Concepts matter in medicine. This could not be more obvious than in the utter confusion on display over the concepts of ‘brain death’ and ‘life support technology’ that has resulted in two dead bodies being kept on ventilator support in California and Texas.
In Oakland, California 13-year old Jahi McMath has been maintained on machines since an elective procedure to treat her sleep apnea went horribly wrong on December 9th. She has been in the ICU on a ventilator at the Oakland Children’s Hospital since then.
In Forth Worth, Texas, Marlese Munoz has been on machine support in the ICU at John Peter Smith Hospital since, without any warning last November 26th, she suffered a pulmonary embolism. She was then 14 weeks pregnant.
In both cases Jahi and Marlese have been declared brain dead. In both cases there is a huge controversy over whether their ‘life-support’ can be stopped. In both cases a misunderstanding of these terms have led to outcomes that make no ethical sense at all.
Jahi’s parents do not want the machines to be disconnected from her body. They are praying for a miracle. A judge has ordered life-support be continued at least until January 7th.
In Marlene’s case, her husband and family want the machines stopped. But the hospital refuses citing a Texas law that says, “A person may not withdraw or withhold life-sustaining treatment … from a pregnant patient.”
What is incredible about both cases is that neither the parents of Jahi McMath nor the state of Texas should have any say whatsoever in stopping the discontinuation of life-supporting technology when someone has died.
Brain death is death. It has nothing to do with being a coma. It does not refer to a permanent vegetative state. It does not refer to being severely brain damaged. Comatose (unconscious) patients recover all the time. In fact, physicians often use medications to temporarily place a patient into a coma to aid in recovery. Vegetative patients have lost (temporarily or permanently) most of their higher brain functions. Recovery is more rare in these cases, but a lot depends upon the amount and type of injury that has been done to the brain. These patients, such as Terri Schiavo, are still alive, whether they recover from their brain injuries or not.
Jahi and Marlese are not injured or comatose or vegetative. They are deceased. They have been pronounced dead by multiple physicians who have conducted standard tests and diagnostic procedures. When a person is dead there is no longer any possibility of ‘life support’ by any technology or machine. When a person is dead there is nowhere to transfer them to recover. When a person is dead, life support has to end since regardless of what parents, judges or legislators might want to believe, no physician can do anything to treat death.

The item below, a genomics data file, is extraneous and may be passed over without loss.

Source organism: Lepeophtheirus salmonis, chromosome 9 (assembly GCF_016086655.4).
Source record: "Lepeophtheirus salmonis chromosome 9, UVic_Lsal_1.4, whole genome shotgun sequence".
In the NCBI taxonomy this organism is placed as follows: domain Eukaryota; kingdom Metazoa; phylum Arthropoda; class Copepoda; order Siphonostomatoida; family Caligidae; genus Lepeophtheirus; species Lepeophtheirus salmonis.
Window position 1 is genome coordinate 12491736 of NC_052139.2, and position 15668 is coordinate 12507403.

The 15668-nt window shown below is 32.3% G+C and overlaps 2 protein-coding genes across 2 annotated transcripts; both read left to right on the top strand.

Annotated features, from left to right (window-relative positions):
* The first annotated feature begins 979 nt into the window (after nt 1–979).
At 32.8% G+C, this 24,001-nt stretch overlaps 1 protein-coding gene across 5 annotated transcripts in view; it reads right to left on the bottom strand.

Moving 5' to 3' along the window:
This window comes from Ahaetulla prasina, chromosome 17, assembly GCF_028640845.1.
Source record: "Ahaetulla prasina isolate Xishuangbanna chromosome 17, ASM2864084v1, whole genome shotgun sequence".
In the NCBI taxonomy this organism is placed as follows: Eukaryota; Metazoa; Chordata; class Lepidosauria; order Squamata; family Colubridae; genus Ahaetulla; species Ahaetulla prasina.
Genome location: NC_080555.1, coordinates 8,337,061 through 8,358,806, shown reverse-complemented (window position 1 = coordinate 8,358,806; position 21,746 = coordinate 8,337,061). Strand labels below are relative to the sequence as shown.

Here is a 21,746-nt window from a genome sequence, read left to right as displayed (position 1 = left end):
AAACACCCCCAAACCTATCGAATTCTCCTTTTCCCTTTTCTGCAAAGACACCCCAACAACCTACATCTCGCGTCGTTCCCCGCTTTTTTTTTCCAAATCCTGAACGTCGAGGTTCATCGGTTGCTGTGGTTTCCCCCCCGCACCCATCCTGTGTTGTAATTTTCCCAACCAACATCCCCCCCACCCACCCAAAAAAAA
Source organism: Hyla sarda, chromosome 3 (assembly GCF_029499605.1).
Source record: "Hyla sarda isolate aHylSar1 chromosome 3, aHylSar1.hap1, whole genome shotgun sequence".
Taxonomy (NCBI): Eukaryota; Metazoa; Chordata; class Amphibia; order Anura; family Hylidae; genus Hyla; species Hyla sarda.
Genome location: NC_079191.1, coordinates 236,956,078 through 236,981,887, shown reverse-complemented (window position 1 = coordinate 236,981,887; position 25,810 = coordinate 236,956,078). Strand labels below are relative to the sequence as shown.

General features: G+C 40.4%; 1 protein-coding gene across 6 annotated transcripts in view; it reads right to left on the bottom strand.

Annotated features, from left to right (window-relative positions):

When doctors say ‘brain dead’ instead of dead they confuse family members, the media, judges and the public. Calling someone brain dead makes it sound like they are almost dead, sort of dead, kind of dead but not really dead—which they are.
When doctors or others talk about stopping ‘life-support’ on a brain dead person they make it sound like they are ending care for a living person. But in removing life-supporting machines from the brain dead doctors are simply engaged in one of the last mandatory acts they must perform when someone has died.
Both California and Texas state law realize the reality of what brain death is and what it means. Both states permit the cessation of all treatments for the dead. Both states indemnify doctors against any penalties for doing so when death has been properly diagnosed.
Doctors and hospitals commonly give families a little time to say good-bye to the deceased patient before discontinuing ventilators. In California, this is required by law. It is important to recognize that this is not for the good of the patient since the patient has passed away. It is for the good of the family. But saying good-bye and beginning the grieving process cannot happen for either of these families until there is a recognition of the reality of death. Our technology makes it possible for the deceased to appear “life like.” It does not change the facts.
There is no reason for the doctors or administrators at the Children’s Hospital in Oakland to have listened to Jahi’s parents once, tragically, they determined that she had died. There is no reason JPS Hospital in Fort Worth should not immediately honor Marlene’s husband’s and family’s wishes and disconnect all treatment and technology. The fact that both are still on life-supporting technology is disrespectful to them. It is also inexcusably confusing to all the rest of us who may also one day have to face the reality of the limits of medicine when a loved-one dies while on life-support.
David Magnus PhD is the Director of Stanford’s Center for Biomedical Ethics.
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